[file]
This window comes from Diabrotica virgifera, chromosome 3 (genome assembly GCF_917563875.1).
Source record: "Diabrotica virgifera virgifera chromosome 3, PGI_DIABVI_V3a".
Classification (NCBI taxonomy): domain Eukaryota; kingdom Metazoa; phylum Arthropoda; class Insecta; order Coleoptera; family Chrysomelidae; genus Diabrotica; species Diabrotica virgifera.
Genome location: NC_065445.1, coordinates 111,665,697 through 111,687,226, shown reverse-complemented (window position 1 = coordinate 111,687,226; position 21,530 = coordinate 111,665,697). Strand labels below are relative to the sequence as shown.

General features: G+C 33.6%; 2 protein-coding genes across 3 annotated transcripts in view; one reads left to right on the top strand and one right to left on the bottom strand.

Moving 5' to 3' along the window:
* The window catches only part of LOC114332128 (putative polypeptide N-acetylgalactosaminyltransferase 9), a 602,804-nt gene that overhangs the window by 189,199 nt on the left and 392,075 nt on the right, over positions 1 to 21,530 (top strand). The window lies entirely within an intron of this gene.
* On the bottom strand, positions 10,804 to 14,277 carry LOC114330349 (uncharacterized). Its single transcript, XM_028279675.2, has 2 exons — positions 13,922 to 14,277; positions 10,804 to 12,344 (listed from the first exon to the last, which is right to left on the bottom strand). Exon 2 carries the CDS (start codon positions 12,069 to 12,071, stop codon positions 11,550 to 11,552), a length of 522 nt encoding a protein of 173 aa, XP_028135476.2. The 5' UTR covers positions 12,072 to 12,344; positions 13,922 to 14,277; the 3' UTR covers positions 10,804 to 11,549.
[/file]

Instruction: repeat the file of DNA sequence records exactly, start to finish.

This window comes from Diabrotica virgifera, chromosome 3 (genome assembly GCF_917563875.1).
Source record: "Diabrotica virgifera virgifera chromosome 3, PGI_DIABVI_V3a".
Classification (NCBI taxonomy): domain Eukaryota; kingdom Metazoa; phylum Arthropoda; class Insecta; order Coleoptera; family Chrysomelidae; genus Diabrotica; species Diabrotica virgifera.
Genome location: NC_065445.1, coordinates 111,665,697 through 111,687,226, shown reverse-complemented (window position 1 = coordinate 111,687,226; position 21,530 = coordinate 111,665,697). Strand labels below are relative to the sequence as shown.

General features: G+C 33.6%; 2 protein-coding genes across 3 annotated transcripts in view; one reads left to right on the top strand and one right to left on the bottom strand.

Moving 5' to 3' along the window:
* The window catches only part of LOC114332128 (putative polypeptide N-acetylgalactosaminyltransferase 9), a 602,804-nt gene that overhangs the window by 189,199 nt on the left and 392,075 nt on the right, over positions 1 to 21,530 (top strand). The window lies entirely within an intron of this gene.
* On the bottom strand, positions 10,804 to 14,277 carry LOC114330349 (uncharacterized). Its single transcript, XM_028279675.2, has 2 exons — positions 13,922 to 14,277; positions 10,804 to 12,344 (listed from the first exon to the last, which is right to left on the bottom strand). Exon 2 carries the CDS (start codon positions 12,069 to 12,071, stop codon positions 11,550 to 11,552), a length of 522 nt encoding a protein of 173 aa, XP_028135476.2. The 5' UTR covers positions 12,072 to 12,344; positions 13,922 to 14,277; the 3' UTR covers positions 10,804 to 11,549.